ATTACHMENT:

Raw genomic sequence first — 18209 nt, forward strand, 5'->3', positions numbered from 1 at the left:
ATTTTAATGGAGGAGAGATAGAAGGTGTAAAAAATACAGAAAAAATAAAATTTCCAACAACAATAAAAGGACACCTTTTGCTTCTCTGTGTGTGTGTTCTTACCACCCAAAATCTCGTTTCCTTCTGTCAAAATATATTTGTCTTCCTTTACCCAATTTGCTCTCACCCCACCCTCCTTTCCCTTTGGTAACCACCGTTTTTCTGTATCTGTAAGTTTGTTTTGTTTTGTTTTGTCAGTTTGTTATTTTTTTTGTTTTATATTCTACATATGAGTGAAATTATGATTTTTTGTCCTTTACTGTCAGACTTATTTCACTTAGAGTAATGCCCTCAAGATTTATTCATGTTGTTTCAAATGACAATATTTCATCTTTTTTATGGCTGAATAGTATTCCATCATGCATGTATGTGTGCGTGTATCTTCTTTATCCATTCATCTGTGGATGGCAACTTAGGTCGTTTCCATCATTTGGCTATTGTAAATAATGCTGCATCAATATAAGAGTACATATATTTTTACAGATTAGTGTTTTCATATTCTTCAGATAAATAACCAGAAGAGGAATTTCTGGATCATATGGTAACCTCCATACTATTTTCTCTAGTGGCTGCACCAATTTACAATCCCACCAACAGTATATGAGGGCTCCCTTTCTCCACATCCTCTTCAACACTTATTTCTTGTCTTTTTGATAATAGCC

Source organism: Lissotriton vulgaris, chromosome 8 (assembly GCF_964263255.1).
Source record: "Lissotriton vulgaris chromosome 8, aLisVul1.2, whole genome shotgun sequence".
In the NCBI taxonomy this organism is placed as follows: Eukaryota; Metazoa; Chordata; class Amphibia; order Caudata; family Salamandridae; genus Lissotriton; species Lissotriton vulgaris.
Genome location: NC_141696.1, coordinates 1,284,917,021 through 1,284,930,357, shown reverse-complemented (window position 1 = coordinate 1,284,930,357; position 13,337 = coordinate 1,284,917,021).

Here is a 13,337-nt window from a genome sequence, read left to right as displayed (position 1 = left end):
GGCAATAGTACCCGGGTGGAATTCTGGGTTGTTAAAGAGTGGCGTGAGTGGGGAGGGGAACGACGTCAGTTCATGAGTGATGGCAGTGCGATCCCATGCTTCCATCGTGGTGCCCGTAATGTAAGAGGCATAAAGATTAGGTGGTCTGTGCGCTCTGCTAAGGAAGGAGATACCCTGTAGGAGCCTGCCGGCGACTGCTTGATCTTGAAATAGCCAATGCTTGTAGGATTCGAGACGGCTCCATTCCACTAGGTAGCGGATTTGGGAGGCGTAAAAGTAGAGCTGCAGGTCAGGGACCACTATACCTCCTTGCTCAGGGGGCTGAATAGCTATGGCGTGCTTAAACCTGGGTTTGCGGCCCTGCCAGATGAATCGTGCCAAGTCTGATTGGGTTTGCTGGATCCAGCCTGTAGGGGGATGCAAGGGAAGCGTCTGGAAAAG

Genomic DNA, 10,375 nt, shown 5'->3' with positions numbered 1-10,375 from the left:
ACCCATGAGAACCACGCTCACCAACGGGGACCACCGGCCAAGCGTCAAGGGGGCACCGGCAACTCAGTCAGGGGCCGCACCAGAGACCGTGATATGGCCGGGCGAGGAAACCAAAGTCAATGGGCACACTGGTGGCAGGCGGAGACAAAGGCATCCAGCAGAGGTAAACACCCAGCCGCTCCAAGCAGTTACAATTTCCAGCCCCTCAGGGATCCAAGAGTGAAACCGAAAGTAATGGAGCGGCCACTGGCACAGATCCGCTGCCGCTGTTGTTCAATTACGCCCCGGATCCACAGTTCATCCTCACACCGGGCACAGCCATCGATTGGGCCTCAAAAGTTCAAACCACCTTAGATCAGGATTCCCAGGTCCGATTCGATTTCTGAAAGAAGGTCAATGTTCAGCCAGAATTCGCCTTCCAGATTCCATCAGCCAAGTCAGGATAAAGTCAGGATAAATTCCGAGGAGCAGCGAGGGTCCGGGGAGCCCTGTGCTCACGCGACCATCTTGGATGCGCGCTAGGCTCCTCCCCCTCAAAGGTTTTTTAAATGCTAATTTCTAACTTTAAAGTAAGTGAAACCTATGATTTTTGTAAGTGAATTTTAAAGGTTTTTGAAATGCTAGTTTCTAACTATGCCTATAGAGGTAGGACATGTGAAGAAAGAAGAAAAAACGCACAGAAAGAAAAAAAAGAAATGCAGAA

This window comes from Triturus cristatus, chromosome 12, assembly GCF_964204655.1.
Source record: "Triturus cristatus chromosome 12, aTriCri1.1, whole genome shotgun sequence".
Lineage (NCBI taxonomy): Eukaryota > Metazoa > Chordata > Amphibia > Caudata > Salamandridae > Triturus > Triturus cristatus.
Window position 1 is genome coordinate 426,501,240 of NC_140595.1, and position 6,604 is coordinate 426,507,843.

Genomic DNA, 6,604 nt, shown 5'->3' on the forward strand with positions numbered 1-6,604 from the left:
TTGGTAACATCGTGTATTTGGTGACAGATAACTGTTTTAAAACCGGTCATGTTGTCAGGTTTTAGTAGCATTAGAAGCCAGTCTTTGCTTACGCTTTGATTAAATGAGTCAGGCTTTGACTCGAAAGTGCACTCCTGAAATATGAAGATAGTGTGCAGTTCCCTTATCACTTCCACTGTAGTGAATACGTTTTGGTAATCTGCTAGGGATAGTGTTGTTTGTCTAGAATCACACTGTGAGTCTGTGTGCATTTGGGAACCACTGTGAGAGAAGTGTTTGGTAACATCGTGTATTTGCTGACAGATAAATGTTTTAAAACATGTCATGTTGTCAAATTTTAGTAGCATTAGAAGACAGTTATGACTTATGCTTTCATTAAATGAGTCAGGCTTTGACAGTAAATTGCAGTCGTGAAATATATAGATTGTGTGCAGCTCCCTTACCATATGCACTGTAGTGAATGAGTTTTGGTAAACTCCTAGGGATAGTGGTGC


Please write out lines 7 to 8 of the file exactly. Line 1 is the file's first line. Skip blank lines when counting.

Here is a 13,337-nt window from a genome sequence, read left to right as displayed (position 1 = left end):
GGCAATAGTACCCGGGTGGAATTCTGGGTTGTTAAAGAGTGGCGTGAGTGGGGAGGGGAACGACGTCAGTTCATGAGTGATGGCAGTGCGATCCCATGCTTCCATCGTGGTGCCCGTAATGTAAGAGGCATAAAGATTAGGTGGTCTGTGCGCTCTGCTAAGGAAGGAGATACCCTGTAGGAGCCTGCCGGCGACTGCTTGATCTTGAAATAGCCAATGCTTGTAGGATTCGAGACGGCTCCATTCCACTAGGTAGCGGATTTGGGAGGCGTAAAAGTAGAGCTGCAGGTCAGGGACCACTATACCTCCTTGCTCAGGGGGCTGAATAGCTATGGCGTGCTTAAACCTGGGTTTGCGGCCCTGCCAGATGAATCGTGCCAAGTCTGATTGGGTTTGCTGGATCCAGCCTGTAGGGGGATGCAAGGGAAGCGTCTGGAAAAG